FORT KNOX, Ky. – In true career day style, Cadets from 2nd Regiment, Basic Camp explored their options within the Army and got a special visit from the Secretary of the Army Dr. Mark T. Esper during Branch Orientation July 9, 2018.
Tents and military vehicles lined the field of Keyes Park, as Cadets spoke with representatives from each branch of the Army.
“It gives them an opportunity to know what the Army has to offer, all components: National Guard, Reserves, any active component, and all the branches they would asses in the fall of their senior year,” said Lt. Col. Steven Kurczak. “This gives them their first look at what those branches have to offer.”
Often, Cadets come in with an idea of what they are interested in, and head straight for that tent. However, their Cadre encouraged them to visit other branches to see what else is out there before making their decision.
“I already had a set plan of my top three choices of what I want to branch when I got here, but today I was able to get a little more information,” explained Cadet Joshua Aulds, Old Dominion University. “I did some research before, but I’m glad that some of the Captains I talked to gave some really insightful information.”
Halfway through the day, Secretary Esper arrived with Maj. Gen. John R. Evans, Jr., the Commanding General of U.S. Army Cadet Command, and a hand full of high ranking officers. The officers gathered around the Secretary, discussing Basic Camp training and showing him what the Cadets were learning at Branch Orientation.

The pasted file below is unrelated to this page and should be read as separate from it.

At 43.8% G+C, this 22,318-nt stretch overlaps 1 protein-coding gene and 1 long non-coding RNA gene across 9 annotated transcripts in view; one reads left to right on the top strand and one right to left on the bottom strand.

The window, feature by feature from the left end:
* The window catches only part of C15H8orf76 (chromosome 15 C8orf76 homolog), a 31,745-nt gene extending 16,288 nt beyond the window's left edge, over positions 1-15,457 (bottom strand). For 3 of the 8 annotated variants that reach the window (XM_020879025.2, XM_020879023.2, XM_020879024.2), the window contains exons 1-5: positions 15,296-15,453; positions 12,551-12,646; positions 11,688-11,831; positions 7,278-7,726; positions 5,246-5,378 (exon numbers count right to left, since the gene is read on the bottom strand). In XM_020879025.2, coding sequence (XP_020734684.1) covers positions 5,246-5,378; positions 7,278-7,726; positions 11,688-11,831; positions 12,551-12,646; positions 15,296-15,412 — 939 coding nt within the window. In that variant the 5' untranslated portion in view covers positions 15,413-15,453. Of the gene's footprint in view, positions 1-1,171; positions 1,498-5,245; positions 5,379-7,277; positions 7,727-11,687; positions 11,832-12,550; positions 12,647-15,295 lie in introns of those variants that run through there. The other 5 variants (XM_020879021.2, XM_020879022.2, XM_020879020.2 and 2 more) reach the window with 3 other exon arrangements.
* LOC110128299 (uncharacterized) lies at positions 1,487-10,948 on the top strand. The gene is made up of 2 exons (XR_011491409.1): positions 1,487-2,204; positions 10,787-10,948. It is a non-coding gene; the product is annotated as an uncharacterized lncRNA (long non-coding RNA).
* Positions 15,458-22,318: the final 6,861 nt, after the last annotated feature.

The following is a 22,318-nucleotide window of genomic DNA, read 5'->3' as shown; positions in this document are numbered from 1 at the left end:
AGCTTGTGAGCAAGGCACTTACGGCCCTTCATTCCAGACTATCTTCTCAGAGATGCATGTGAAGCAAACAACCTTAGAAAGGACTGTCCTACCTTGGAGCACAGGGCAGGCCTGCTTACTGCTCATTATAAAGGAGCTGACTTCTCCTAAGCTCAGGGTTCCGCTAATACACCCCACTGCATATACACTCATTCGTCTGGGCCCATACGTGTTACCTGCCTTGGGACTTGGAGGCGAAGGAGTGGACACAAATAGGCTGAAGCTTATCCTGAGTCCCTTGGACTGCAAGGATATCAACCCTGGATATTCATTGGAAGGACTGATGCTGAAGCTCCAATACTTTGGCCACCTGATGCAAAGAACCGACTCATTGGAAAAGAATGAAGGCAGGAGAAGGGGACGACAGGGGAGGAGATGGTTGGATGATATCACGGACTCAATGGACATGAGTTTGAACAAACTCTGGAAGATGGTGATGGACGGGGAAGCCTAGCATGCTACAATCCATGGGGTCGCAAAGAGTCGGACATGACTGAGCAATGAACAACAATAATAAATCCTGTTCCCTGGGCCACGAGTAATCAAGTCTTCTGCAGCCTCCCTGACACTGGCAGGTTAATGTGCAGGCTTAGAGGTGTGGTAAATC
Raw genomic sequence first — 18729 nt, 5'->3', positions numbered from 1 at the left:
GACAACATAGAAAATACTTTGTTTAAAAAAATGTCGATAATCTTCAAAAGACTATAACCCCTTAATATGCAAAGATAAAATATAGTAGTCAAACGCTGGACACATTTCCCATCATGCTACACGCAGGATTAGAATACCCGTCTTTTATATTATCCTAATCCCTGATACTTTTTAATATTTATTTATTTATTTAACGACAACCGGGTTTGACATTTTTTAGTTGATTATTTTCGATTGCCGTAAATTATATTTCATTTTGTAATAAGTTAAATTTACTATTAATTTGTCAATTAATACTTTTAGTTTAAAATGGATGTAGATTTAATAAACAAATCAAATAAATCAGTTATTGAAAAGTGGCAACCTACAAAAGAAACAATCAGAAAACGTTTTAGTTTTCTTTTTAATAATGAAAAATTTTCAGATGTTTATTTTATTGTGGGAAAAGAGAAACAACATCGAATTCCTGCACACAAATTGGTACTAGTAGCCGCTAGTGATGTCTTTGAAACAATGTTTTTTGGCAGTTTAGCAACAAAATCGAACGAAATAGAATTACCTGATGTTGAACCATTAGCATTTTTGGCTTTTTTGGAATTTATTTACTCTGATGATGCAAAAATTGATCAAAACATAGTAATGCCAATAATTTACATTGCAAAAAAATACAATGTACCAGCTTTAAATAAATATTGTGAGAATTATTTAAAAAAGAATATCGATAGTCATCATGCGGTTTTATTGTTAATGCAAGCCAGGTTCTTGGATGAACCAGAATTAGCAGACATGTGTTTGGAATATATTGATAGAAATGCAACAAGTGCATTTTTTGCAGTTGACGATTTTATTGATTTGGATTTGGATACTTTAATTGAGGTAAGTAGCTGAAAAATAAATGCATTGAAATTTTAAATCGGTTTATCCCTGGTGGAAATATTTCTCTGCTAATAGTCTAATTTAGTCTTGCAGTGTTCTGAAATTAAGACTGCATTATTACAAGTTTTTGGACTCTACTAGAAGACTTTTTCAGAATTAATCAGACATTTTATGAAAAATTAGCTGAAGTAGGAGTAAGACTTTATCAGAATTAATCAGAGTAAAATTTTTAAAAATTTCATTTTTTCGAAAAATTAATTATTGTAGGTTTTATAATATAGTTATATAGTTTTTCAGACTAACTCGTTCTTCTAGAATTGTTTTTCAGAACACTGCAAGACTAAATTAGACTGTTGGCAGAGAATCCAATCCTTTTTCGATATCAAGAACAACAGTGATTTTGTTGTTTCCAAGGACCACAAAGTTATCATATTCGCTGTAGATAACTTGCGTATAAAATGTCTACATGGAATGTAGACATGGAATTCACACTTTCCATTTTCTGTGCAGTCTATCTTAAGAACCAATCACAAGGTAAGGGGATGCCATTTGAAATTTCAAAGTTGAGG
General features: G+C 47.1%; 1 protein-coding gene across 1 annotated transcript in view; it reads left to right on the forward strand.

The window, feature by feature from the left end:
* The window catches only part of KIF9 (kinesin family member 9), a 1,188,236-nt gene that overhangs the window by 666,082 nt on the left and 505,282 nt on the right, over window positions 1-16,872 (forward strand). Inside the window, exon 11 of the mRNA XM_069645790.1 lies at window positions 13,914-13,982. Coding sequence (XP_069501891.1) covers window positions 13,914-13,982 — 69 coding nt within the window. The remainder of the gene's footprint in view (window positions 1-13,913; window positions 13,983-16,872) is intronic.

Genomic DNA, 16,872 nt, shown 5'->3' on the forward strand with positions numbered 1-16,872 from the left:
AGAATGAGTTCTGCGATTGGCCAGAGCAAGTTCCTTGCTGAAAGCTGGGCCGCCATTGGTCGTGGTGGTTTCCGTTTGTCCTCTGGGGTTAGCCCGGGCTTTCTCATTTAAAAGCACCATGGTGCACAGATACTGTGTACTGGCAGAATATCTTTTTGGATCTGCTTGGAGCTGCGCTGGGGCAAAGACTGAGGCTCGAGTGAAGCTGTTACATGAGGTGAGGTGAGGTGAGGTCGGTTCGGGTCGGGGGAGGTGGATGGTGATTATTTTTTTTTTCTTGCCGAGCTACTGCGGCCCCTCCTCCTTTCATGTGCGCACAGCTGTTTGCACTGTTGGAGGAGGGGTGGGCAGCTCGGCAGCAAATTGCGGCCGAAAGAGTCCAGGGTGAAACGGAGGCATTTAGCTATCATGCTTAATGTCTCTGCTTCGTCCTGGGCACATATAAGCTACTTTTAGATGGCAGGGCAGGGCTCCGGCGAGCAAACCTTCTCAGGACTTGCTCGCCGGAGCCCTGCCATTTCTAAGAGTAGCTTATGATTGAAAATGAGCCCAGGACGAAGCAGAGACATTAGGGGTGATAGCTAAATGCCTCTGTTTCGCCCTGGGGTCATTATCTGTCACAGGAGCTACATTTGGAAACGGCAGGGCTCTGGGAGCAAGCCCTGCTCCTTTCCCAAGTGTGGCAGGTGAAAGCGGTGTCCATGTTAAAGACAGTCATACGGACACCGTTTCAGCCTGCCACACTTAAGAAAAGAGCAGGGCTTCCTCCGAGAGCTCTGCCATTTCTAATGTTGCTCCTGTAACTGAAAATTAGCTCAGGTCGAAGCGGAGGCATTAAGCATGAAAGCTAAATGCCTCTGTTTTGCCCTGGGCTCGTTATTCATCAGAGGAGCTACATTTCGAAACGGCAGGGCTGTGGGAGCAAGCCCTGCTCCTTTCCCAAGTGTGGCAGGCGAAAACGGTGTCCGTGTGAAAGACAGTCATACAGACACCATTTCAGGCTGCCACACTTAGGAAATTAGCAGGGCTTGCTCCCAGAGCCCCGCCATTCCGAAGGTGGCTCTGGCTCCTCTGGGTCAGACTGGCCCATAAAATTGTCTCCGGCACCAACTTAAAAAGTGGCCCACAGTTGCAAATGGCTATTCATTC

During his conversation with Basic Camp drill sergeants, Secretary Esper stressed the importance of quality of training of over quantity of Cadets.
“These folks will be leading soldiers in a year or two, or whatever timeline they’re on,” asserted Secretary Esper. “So, maintain quality first.”
He, then, visited the Army Reserve tent to speak to a crowd of Cadets about their training, share insights, and answer their questions.
Cadet Aulds was speechless at the Secretary’s wisdom and experience.
“Seeing him in person was an honor because you only see him using the garrison base as the chain of command and usually see just a picture of him,” elaborated Cadet Aulds. “Seeing him in person was really cool.”